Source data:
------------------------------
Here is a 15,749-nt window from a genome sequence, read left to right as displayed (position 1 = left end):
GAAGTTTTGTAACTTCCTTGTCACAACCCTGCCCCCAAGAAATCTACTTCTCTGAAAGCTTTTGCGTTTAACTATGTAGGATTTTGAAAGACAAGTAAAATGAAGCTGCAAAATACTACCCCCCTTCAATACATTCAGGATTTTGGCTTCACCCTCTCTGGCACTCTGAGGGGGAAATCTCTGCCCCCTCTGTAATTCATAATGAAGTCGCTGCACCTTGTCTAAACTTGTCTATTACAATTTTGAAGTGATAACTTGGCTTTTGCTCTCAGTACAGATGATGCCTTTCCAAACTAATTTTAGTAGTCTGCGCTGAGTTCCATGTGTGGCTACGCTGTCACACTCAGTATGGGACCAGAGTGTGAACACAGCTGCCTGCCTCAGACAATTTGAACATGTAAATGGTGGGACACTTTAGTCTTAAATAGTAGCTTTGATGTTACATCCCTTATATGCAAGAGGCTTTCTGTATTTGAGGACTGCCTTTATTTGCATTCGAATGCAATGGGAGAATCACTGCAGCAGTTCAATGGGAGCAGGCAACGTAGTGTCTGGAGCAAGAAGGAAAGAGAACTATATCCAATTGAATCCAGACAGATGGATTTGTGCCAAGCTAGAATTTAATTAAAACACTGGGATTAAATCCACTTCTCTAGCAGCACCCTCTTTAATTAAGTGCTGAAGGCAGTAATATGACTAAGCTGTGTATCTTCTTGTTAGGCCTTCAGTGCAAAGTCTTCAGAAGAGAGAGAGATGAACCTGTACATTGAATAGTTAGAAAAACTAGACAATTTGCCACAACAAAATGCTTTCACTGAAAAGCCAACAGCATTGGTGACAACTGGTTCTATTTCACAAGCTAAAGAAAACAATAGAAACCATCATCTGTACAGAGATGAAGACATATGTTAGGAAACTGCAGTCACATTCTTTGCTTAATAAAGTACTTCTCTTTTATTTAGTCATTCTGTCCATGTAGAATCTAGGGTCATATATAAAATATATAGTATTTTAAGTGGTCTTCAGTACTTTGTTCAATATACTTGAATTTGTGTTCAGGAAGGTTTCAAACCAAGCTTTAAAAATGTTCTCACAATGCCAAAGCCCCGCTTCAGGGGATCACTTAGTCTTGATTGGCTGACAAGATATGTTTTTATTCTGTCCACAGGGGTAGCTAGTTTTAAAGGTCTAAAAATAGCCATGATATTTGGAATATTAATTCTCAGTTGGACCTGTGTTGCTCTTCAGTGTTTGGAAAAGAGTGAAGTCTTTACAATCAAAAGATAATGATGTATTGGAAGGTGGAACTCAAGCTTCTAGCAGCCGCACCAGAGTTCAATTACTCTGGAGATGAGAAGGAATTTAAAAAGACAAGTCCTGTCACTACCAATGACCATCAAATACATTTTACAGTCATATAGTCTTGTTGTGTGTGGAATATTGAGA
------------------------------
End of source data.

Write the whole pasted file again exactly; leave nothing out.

Here is a 15,749-nt window from a genome sequence, read left to right as displayed (position 1 = left end):
GAAGTTTTGTAACTTCCTTGTCACAACCCTGCCCCCAAGAAATCTACTTCTCTGAAAGCTTTTGCGTTTAACTATGTAGGATTTTGAAAGACAAGTAAAATGAAGCTGCAAAATACTACCCCCCTTCAATACATTCAGGATTTTGGCTTCACCCTCTCTGGCACTCTGAGGGGGAAATCTCTGCCCCCTCTGTAATTCATAATGAAGTCGCTGCACCTTGTCTAAACTTGTCTATTACAATTTTGAAGTGATAACTTGGCTTTTGCTCTCAGTACAGATGATGCCTTTCCAAACTAATTTTAGTAGTCTGCGCTGAGTTCCATGTGTGGCTACGCTGTCACACTCAGTATGGGACCAGAGTGTGAACACAGCTGCCTGCCTCAGACAATTTGAACATGTAAATGGTGGGACACTTTAGTCTTAAATAGTAGCTTTGATGTTACATCCCTTATATGCAAGAGGCTTTCTGTATTTGAGGACTGCCTTTATTTGCATTCGAATGCAATGGGAGAATCACTGCAGCAGTTCAATGGGAGCAGGCAACGTAGTGTCTGGAGCAAGAAGGAAAGAGAACTATATCCAATTGAATCCAGACAGATGGATTTGTGCCAAGCTAGAATTTAATTAAAACACTGGGATTAAATCCACTTCTCTAGCAGCACCCTCTTTAATTAAGTGCTGAAGGCAGTAATATGACTAAGCTGTGTATCTTCTTGTTAGGCCTTCAGTGCAAAGTCTTCAGAAGAGAGAGAGATGAACCTGTACATTGAATAGTTAGAAAAACTAGACAATTTGCCACAACAAAATGCTTTCACTGAAAAGCCAACAGCATTGGTGACAACTGGTTCTATTTCACAAGCTAAAGAAAACAATAGAAACCATCATCTGTACAGAGATGAAGACATATGTTAGGAAACTGCAGTCACATTCTTTGCTTAATAAAGTACTTCTCTTTTATTTAGTCATTCTGTCCATGTAGAATCTAGGGTCATATATAAAATATATAGTATTTTAAGTGGTCTTCAGTACTTTGTTCAATATACTTGAATTTGTGTTCAGGAAGGTTTCAAACCAAGCTTTAAAAATGTTCTCACAATGCCAAAGCCCCGCTTCAGGGGATCACTTAGTCTTGATTGGCTGACAAGATATGTTTTTATTCTGTCCACAGGGGTAGCTAGTTTTAAAGGTCTAAAAATAGCCATGATATTTGGAATATTAATTCTCAGTTGGACCTGTGTTGCTCTTCAGTGTTTGGAAAAGAGTGAAGTCTTTACAATCAAAAGATAATGATGTATTGGAAGGTGGAACTCAAGCTTCTAGCAGCCGCACCAGAGTTCAATTACTCTGGAGATGAGAAGGAATTTAAAAAGACAAGTCCTGTCACTACCAATGACCATCAAATACATTTTACAGTCATATAGTCTTGTTGTGTGTGGAATATTGAGA